0

I've set up one server with Varnish as a load balancer and two servers running nginx/unicorn/sinatra for demo purpose. All three servers are accessible! My varnish vcl file:

backend web2 {
  .host = "10.169.42.243";
  .port = "80";
  .probe = {
    .url = "/";
    .interval = 5s;
    .timeout = 1 s;
    .window = 5;
    .threshold = 3;
  }
}

backend web1 {
    .host = "10.47.137.196";
    .port = "80";
    .probe = {
      .url = "/";
      .interval = 5s;
      .timeout = 1 s;
      .window = 5;
      .threshold = 3;
    }
  }

director demo round-robin {
    { .backend = web1; }
    { .backend = web2; }
}

sub vcl_recv {
    set req.backend = demo; 
}

Health check are also good for both backends:

0 Backend_health - web1 Still healthy 4--X-RH 5 3 5 0.004336 0.003621 HTTP/1.1 200 OK
0 Backend_health - web2 Still healthy 4--X-RH 5 3 5 0.003388 0.004753 HTTP/1.1 200 OK

My Sinatra app just show the ip of the host: require "rubygems" require "sinatra/base" require "socket"

class MyApp < Sinatra::Base

  get '/' do
    headers \
      "Cache-Control"   => "no-cache, no-store, must-revalidate",
      "Pragma"   => "no-cache",
      "Expires"   => "0"
    'Hello, nginx and unicorn! - ' + Socket.gethostname
  end

end

But when I access the address of the load balancer I' always shown the same IP address. I can visit both backends manually and see their unique IPs.

Did I miss something obvious?

Edit: I also tried curl from the Varnish machine and can see the correct response from the backends. When shutting down one of the web servers Varnish will use the other one. But shouldn't this happen on each request?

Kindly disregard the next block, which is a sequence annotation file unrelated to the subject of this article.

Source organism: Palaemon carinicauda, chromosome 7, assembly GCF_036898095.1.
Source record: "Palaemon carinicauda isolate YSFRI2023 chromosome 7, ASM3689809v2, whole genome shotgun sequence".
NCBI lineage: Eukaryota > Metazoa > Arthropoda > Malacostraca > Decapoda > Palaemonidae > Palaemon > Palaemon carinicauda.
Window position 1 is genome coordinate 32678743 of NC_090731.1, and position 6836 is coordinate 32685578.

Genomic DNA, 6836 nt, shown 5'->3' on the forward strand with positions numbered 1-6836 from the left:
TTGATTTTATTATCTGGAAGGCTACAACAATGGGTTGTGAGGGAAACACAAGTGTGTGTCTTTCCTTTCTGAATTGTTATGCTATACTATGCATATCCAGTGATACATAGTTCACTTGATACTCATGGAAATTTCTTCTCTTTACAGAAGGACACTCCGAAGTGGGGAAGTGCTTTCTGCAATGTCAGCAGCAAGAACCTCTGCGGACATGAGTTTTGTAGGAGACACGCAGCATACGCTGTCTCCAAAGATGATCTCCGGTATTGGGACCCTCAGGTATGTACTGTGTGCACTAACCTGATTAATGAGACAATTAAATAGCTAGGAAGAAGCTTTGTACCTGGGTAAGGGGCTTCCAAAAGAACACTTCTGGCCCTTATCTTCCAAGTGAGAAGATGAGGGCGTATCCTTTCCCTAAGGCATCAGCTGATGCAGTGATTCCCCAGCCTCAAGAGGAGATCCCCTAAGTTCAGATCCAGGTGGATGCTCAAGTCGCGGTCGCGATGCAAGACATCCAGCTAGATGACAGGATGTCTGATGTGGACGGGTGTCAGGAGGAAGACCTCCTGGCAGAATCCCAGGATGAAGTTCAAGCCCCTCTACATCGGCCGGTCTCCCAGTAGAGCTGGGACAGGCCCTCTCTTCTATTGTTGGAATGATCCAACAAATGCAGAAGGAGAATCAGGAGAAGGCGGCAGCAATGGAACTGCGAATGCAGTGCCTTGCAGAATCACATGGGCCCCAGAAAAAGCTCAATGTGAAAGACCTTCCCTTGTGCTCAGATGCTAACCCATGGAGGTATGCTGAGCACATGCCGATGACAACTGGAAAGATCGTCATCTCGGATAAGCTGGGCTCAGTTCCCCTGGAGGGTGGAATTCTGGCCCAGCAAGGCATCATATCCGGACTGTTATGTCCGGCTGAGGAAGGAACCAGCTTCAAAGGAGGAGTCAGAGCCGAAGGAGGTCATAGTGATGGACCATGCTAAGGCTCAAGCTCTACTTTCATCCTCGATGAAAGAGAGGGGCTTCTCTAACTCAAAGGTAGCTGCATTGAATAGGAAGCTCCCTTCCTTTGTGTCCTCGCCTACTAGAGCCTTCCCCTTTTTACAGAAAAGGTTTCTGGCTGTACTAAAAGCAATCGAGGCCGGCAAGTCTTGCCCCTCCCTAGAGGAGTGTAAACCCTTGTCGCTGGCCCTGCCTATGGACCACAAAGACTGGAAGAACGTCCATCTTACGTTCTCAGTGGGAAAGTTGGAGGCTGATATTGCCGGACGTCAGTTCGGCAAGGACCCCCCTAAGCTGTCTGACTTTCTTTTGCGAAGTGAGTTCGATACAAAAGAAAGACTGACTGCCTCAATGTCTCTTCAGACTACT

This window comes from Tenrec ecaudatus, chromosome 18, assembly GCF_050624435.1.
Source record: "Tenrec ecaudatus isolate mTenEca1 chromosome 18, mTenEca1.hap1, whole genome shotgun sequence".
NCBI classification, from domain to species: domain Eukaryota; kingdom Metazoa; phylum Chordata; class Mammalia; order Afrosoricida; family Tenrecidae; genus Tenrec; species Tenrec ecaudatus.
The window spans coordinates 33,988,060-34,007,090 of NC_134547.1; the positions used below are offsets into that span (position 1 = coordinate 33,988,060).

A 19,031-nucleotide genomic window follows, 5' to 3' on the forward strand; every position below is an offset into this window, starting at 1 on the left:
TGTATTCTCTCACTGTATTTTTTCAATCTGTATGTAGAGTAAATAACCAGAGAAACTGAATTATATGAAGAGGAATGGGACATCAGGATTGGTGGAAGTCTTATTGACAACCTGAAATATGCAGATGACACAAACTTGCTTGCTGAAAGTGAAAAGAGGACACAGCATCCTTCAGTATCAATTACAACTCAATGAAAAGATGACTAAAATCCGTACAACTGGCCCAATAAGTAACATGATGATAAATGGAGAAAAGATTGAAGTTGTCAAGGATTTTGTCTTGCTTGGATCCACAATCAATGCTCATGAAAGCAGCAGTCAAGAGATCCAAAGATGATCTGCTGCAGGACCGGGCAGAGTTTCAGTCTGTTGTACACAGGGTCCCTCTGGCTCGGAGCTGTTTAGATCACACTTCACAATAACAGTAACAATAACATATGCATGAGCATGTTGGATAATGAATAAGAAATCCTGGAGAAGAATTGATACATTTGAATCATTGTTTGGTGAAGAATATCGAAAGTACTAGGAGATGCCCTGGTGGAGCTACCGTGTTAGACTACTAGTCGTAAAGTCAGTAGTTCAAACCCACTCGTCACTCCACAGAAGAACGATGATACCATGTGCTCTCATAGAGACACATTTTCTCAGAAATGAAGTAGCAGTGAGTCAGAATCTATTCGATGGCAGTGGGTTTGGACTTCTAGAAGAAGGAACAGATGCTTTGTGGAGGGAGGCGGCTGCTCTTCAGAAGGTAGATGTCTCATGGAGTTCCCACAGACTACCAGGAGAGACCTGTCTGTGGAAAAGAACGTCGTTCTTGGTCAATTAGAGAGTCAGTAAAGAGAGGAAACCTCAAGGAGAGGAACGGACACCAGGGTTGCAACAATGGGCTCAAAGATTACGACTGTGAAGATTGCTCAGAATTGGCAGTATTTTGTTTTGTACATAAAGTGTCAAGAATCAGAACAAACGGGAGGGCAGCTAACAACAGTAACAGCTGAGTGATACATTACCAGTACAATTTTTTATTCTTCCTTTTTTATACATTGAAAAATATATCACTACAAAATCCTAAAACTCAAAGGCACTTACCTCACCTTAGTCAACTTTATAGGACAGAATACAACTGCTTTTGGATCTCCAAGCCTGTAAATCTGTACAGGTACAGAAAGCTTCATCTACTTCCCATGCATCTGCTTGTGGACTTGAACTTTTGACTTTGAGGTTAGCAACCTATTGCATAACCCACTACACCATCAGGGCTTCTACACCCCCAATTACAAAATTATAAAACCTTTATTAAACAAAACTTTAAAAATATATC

Edit2: Ok I did more investigation via the nginx access_log files and I could see that Varnish does not do a new lookup for every request. With the given headers I thought Varnish would not cache the content. What's the error here?

0

You didn't mention which version of Varnish you are using. If memory serves me right, Varnish hasn't always respected Cache-Control header. The current builtin.vcl does check for the header though.

Try adding the following to your default.vcl and see if it makes a difference:

sub vcl_fetch {

  # Varnish determined the object was not cacheable
  if (!(beresp.ttl > 0s)) {
    set beresp.http.X-Cacheable = "NO:Not Cacheable";
    return(hit_for_pass);
  }
  elseif (req.http.Cookie) {
    set beresp.http.X-Cacheable = "NO:Got cookie";
    return(hit_for_pass);
  }
  elseif (beresp.http.Cache-Control ~ "private") {
    set beresp.http.X-Cacheable = "NO:Cache-Control=private";
    return(hit_for_pass);
  }
  elseif (beresp.http.Cache-Control ~ "no-cache" || beresp.http.Pragma ~ "no-cache") {
    set beresp.http.X-Cacheable = "Refetch forced by user";
    return(hit_for_pass);
  # You are extending the lifetime of the object artificially
  }
  elseif (beresp.ttl < 1s) {
    set beresp.ttl   = 5s;
    set beresp.grace = 5s;
    set beresp.http.X-Cacheable = "YES:FORCED";
  # Varnish determined the object was cacheable
  } else {
    set beresp.http.X-Cacheable = "YES";
  }
}

The VCL above is for Varnish 3.0, and it checks for various conditions that should prevent content from being cached, returns a hit_for_pass for the non-cacheable items, and sets X-Cacheable header accordingly.

Your Answer

By clicking "Post Your Answer", you acknowledge that you have read our updated terms of service, privacy policy and cookie policy, and that your continued use of the website is subject to these policies.

Not the answer you're looking for? Browse other questions tagged or ask your own question.